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Should Investors Avoid Unilever plc, Reckitt Benckiser Group Plc And ARM Holdings plc After Recent Gains?

Unilever (LSE: ULVR)Reckitt Benckiser (LSE: RB) and ARM Holdings (LSE: ARM) have all outperformed the FTSE 100 over the past year. 

Over the past 12 months Unilever’s shares have added 9.7%, Reckitt’s shares have jumped 18.8% and ARM has racked up gains of 22.9%. In comparison, the FTSE 100 has struggled to keep its head above water, only adding 0.6% excluding dividends over the same period. 

After these gains, it’s starting to look as if the shares of these three market leaders are overheating. Indeed, both Unilever and Reckitt are currently trading at or near all-time highs. Meanwhile, ARM is trading 15% below its all-time high of 1,200p reached at the end of March. 

Physiological barrier

There’s a certain physiological barrier that stops many investors buying a stock when it reaches an all-time high. However, sometimes you have to be prepared to pay a premium for quality, which is why Reckitt and Unilever still look attractive after recent gains. 

Reckitt currently trades at a forward P/E of 24.3 and offers a dividend yield of 2.1%. Unilever currently trades at a forward P/E of 21.7 and is set to yield 3.1% this year. As a value investor, usually I would be wary of such lofty valuations. P/E ratios in the mid-20s leave plenty of room for disappointment, and there’s no margin of safety.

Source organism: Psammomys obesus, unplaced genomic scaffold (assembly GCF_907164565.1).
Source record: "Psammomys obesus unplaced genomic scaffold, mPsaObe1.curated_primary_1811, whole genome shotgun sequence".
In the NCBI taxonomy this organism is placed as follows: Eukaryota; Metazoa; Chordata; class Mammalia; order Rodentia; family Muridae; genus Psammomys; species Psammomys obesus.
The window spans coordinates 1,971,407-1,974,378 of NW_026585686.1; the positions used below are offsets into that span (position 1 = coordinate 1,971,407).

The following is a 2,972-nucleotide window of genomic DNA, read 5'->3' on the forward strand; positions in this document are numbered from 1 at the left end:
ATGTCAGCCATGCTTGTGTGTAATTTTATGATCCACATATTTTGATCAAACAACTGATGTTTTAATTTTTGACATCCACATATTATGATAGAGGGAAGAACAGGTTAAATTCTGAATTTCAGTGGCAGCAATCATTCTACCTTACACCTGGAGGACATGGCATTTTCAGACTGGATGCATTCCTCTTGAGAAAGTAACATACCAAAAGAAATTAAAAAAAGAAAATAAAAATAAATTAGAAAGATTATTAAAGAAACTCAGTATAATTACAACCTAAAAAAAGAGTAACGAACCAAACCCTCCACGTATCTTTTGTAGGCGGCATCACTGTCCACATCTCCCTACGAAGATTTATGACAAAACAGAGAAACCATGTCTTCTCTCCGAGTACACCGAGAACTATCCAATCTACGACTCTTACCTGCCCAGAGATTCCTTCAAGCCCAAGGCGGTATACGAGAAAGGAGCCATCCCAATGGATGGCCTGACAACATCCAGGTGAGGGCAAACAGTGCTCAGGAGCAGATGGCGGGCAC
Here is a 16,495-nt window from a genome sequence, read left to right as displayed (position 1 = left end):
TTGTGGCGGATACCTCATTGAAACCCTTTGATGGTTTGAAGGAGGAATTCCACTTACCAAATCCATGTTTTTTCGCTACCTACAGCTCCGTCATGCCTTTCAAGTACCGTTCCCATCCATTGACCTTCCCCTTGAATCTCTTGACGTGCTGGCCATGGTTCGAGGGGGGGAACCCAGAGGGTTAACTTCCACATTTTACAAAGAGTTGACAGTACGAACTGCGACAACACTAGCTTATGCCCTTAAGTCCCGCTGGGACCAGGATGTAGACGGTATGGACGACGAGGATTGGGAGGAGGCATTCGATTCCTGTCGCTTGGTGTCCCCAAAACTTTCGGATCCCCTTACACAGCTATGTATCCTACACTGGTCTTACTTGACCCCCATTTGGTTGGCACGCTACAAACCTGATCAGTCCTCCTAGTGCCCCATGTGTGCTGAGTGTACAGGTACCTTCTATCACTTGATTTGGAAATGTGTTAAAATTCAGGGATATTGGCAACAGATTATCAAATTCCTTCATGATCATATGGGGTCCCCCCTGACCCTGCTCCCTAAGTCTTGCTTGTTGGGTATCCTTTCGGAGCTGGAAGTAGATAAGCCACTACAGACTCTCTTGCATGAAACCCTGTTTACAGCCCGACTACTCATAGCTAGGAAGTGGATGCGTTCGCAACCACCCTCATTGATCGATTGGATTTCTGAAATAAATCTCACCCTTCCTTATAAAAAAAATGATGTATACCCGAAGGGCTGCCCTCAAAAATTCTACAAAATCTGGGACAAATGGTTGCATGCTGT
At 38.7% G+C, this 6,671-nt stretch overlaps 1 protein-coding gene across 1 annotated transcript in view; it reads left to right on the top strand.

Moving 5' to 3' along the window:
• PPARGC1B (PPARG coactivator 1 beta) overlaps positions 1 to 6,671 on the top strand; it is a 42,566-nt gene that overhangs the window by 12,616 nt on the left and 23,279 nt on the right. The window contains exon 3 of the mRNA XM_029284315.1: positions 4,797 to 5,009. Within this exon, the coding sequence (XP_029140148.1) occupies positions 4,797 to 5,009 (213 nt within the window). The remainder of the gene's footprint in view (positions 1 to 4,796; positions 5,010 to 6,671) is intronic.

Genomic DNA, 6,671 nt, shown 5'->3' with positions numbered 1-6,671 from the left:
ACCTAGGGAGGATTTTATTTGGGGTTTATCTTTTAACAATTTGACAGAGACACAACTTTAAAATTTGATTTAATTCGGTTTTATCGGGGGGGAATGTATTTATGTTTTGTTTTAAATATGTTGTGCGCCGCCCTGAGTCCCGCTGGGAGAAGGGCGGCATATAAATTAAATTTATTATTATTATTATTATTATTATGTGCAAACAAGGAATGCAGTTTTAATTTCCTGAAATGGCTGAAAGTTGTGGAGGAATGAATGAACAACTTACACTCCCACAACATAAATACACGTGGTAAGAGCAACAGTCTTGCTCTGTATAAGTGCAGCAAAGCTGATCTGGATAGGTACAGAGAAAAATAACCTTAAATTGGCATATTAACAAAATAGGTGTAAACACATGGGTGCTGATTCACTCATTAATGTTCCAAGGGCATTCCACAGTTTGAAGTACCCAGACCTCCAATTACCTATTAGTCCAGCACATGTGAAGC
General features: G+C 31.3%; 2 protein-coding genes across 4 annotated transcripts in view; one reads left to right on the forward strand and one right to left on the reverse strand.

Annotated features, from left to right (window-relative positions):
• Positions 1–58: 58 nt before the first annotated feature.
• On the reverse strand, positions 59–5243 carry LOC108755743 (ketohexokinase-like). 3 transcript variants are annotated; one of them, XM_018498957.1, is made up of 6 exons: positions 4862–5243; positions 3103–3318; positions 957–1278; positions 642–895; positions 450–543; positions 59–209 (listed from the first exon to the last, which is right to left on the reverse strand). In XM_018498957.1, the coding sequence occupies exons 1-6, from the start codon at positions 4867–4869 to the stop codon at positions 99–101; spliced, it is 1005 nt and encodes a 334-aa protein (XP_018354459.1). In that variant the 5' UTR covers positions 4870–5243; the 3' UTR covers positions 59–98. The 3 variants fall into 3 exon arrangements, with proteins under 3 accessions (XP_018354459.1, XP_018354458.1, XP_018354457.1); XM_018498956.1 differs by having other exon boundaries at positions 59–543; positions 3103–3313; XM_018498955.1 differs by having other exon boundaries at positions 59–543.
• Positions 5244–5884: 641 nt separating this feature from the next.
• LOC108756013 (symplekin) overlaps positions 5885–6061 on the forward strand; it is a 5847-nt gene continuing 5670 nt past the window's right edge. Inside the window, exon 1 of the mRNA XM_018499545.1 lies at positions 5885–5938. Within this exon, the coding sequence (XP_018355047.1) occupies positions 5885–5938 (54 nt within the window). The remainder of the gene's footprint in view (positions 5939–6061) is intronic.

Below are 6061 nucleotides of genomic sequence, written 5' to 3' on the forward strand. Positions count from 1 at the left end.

But Unilever and Reckitt are high-quality businesses, which produce a selection of essential everyday household items, the sales of which are easy to predict. Therefore, the businesses are defensive by nature, and there are unlikely to be any negative surprises on the horizon. 

Moreover, Unilever and Reckitt are both able to generate high returns on invested capital (ROIC). In fact, over the past ten years Unilever’s average annual ROIC has been in the region of 22%. Reckitt’s has come closer to 30% per annum. 

Track returns on capital

Over the long term, share prices tend to track returns on capital. For example, if a business earns 6% on capital over ten years, and you hold it for ten years your return will be around 6% per annum. Conversely, if a business earns 18% on capital per annum, you’re bound to end up with a fine result and outperform over the long term, no matter how much you pay in the first place. 

The same logic applies to ARM. Last year ARM produced an ROIC of just under 30%. This year City analysts expect the company’s ROIC to top 46%. What’s more, shareholder equity is expected to increase by 50% during the next two years. And with being the case, ARM deserves to trade at a large premium to the wider market. 

Indeed, ARM currently trades at a forward P/E of 32.5, around double the FTSE 100 average P/E of 15.

However, the company’s earnings per share are set to leap higher by 73% to 37.7p this year, which means that ARM is trading at a relatively undemanding 2016 P/E of 27.5 and PEG ratio of 0.4. A PEG ratio lower than one implies that the company’s shares offer growth at a reasonable price. 

The bottom line

So overall, even after recent gains, all three of ARM, Unilever and Reckitt still look attractive despite their lofty valuations. 

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Rupert Hargreaves has no position in any shares mentioned. The Motley Fool UK has recommended ARM Holdings. The Motley Fool UK owns shares of Unilever. We Fools don't all hold the same opinions, but we all believe that considering a diverse range of insights makes us better investors.